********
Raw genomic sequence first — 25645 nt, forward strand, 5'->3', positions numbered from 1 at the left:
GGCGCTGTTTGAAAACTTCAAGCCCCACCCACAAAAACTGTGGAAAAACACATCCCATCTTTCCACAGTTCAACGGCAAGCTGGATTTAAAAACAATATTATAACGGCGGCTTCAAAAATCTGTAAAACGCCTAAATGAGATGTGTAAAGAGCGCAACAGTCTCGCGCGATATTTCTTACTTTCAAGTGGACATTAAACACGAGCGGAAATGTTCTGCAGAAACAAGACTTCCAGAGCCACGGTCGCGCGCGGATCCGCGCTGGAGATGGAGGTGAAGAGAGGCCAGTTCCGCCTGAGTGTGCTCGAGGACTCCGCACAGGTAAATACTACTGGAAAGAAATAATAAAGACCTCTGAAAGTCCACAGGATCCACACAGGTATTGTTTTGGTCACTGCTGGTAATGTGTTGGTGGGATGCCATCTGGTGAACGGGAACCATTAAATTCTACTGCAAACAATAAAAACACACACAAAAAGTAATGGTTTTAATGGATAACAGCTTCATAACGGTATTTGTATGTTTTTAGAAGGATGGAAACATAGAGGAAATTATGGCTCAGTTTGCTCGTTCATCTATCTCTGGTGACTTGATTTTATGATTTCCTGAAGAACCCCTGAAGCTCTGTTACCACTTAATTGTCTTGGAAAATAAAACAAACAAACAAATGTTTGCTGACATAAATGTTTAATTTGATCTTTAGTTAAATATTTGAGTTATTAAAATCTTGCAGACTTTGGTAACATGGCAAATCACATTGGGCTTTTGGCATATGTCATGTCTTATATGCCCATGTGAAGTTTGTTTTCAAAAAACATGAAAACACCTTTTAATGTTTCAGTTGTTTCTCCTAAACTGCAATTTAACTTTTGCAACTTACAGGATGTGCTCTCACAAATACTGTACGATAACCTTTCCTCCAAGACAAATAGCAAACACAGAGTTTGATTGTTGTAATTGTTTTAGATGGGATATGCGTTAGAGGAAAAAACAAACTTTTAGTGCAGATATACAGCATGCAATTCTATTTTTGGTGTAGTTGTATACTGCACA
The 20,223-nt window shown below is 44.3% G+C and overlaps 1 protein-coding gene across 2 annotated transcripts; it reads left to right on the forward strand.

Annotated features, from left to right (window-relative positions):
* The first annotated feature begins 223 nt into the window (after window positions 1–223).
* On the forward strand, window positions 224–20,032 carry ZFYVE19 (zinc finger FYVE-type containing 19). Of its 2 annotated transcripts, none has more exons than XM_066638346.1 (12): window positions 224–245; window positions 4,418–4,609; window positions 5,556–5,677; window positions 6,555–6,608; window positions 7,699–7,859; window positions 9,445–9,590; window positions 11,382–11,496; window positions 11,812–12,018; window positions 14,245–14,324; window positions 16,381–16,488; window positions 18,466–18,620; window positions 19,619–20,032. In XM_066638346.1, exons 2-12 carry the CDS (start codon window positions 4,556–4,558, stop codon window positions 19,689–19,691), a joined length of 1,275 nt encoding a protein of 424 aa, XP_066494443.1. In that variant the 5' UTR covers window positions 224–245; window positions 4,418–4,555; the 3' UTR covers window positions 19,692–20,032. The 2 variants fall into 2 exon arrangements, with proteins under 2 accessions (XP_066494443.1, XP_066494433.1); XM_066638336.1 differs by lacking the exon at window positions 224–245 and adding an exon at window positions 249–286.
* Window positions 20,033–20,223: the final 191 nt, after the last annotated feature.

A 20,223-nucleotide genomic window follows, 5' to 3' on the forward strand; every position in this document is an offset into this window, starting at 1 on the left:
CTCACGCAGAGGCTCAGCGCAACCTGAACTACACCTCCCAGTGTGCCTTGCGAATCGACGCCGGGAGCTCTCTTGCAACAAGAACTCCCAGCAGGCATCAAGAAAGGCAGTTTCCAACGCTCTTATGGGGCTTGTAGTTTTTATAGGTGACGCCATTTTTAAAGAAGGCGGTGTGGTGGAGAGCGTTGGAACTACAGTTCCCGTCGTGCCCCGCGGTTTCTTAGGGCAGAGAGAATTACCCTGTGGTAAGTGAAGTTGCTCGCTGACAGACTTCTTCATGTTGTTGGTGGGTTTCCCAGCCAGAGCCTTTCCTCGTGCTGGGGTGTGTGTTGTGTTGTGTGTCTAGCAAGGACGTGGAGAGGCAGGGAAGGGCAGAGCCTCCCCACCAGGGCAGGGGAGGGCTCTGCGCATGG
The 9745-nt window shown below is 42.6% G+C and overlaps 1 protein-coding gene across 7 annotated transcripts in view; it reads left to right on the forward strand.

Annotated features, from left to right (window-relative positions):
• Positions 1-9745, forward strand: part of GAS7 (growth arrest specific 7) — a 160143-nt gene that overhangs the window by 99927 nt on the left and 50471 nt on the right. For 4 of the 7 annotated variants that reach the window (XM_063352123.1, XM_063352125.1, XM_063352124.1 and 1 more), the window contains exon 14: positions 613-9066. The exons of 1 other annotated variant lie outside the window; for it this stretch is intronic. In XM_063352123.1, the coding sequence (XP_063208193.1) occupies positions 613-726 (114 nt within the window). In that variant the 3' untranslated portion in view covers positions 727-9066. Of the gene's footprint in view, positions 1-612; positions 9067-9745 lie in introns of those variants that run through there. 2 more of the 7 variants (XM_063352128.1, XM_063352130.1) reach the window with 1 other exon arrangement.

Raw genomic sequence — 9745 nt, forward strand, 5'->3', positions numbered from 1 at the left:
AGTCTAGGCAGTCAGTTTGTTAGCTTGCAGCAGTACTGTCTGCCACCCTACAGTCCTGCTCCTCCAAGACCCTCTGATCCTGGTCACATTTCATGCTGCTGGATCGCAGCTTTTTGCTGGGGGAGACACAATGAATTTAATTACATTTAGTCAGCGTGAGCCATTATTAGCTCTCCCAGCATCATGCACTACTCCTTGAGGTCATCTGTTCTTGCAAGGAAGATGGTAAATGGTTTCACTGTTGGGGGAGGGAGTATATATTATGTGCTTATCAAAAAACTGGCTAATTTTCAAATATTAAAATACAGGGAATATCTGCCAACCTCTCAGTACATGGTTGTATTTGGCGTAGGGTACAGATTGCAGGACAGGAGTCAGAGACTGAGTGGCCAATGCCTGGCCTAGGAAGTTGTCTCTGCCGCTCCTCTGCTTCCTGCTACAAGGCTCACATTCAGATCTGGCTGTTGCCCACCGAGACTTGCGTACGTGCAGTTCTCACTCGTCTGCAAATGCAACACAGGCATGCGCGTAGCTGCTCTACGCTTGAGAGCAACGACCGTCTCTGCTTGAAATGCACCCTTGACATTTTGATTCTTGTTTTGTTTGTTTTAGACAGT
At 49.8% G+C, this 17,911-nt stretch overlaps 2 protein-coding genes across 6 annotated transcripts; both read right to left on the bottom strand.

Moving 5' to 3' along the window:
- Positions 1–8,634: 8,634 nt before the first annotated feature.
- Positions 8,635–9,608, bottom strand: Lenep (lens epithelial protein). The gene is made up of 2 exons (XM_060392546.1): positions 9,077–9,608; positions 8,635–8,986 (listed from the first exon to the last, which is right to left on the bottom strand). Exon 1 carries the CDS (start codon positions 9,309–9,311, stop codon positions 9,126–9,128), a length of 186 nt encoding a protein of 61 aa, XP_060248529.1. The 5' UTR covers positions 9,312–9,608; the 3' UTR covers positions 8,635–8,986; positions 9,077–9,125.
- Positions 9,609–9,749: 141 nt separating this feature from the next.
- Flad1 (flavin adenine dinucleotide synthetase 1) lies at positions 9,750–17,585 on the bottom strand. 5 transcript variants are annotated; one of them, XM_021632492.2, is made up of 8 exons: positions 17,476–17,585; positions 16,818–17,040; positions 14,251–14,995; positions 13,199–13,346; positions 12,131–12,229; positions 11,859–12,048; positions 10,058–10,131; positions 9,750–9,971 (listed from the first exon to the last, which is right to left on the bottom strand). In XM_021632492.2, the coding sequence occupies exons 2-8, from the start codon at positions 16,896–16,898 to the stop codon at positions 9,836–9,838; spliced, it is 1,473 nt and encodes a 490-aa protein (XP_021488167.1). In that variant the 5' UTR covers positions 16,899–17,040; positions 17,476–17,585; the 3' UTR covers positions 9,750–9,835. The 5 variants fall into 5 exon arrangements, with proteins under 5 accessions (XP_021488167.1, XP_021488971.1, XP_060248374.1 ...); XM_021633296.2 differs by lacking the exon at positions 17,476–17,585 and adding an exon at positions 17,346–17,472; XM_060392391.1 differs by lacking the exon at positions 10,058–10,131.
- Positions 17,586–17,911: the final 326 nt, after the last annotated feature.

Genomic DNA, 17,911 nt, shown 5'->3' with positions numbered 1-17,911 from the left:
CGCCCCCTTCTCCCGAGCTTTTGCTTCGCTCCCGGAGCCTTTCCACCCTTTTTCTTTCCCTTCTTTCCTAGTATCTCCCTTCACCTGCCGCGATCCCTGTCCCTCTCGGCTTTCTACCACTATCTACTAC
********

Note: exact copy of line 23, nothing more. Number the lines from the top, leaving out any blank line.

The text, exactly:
CGCCCCCTTCTCCCGAGCTTTTGCTTCGCTCCCGGAGCCTTTCCACCCTTTTTCTTTCCCTTCTTTCCTAGTATCTCCCTTCACCTGCCGCGATCCCTGTCCCTCTCGGCTTTCTACCACTATCTACTAC